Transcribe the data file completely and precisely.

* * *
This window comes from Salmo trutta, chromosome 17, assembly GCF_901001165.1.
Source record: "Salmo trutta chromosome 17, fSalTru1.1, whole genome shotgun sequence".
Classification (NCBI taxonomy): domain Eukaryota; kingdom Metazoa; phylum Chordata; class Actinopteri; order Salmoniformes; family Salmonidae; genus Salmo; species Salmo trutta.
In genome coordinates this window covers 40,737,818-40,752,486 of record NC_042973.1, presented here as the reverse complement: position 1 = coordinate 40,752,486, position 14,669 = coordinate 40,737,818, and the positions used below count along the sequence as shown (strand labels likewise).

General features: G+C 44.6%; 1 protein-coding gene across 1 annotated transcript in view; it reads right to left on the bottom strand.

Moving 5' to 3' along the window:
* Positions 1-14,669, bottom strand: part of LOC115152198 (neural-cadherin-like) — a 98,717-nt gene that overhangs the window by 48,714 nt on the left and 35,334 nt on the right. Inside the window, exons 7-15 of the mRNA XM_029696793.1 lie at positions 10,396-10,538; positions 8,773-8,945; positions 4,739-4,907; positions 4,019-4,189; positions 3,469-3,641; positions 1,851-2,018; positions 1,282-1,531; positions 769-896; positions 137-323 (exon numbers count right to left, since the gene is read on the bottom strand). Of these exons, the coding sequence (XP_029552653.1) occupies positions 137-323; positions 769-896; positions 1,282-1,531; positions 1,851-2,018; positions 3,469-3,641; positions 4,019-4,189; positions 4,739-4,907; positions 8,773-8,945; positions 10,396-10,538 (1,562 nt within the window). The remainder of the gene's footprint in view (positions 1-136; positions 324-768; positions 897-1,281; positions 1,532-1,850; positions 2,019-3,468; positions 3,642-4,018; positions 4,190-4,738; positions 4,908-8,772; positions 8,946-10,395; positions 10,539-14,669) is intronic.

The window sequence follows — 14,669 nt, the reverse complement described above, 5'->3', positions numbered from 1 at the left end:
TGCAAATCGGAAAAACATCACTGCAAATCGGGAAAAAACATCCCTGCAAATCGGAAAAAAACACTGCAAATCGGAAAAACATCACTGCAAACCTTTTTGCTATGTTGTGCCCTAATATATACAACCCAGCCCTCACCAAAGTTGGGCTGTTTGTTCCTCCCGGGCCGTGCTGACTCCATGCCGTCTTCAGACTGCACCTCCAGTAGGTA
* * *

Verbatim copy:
This window comes from Salmo trutta, chromosome 17, assembly GCF_901001165.1.
Source record: "Salmo trutta chromosome 17, fSalTru1.1, whole genome shotgun sequence".
Classification (NCBI taxonomy): domain Eukaryota; kingdom Metazoa; phylum Chordata; class Actinopteri; order Salmoniformes; family Salmonidae; genus Salmo; species Salmo trutta.
In genome coordinates this window covers 40,737,818-40,752,486 of record NC_042973.1, presented here as the reverse complement: position 1 = coordinate 40,752,486, position 14,669 = coordinate 40,737,818, and the positions used below count along the sequence as shown (strand labels likewise).

General features: G+C 44.6%; 1 protein-coding gene across 1 annotated transcript in view; it reads right to left on the bottom strand.

Moving 5' to 3' along the window:
* Positions 1-14,669, bottom strand: part of LOC115152198 (neural-cadherin-like) — a 98,717-nt gene that overhangs the window by 48,714 nt on the left and 35,334 nt on the right. Inside the window, exons 7-15 of the mRNA XM_029696793.1 lie at positions 10,396-10,538; positions 8,773-8,945; positions 4,739-4,907; positions 4,019-4,189; positions 3,469-3,641; positions 1,851-2,018; positions 1,282-1,531; positions 769-896; positions 137-323 (exon numbers count right to left, since the gene is read on the bottom strand). Of these exons, the coding sequence (XP_029552653.1) occupies positions 137-323; positions 769-896; positions 1,282-1,531; positions 1,851-2,018; positions 3,469-3,641; positions 4,019-4,189; positions 4,739-4,907; positions 8,773-8,945; positions 10,396-10,538 (1,562 nt within the window). The remainder of the gene's footprint in view (positions 1-136; positions 324-768; positions 897-1,281; positions 1,532-1,850; positions 2,019-3,468; positions 3,642-4,018; positions 4,190-4,738; positions 4,908-8,772; positions 8,946-10,395; positions 10,539-14,669) is intronic.

The window sequence follows — 14,669 nt, the reverse complement described above, 5'->3', positions numbered from 1 at the left end:
TGCAAATCGGAAAAACATCACTGCAAATCGGGAAAAAACATCCCTGCAAATCGGAAAAAAACACTGCAAATCGGAAAAACATCACTGCAAACCTTTTTGCTATGTTGTGCCCTAATATATACAACCCAGCCCTCACCAAAGTTGGGCTGTTTGTTCCTCCCGGGCCGTGCTGACTCCATGCCGTCTTCAGACTGCACCTCCAGTAGGTA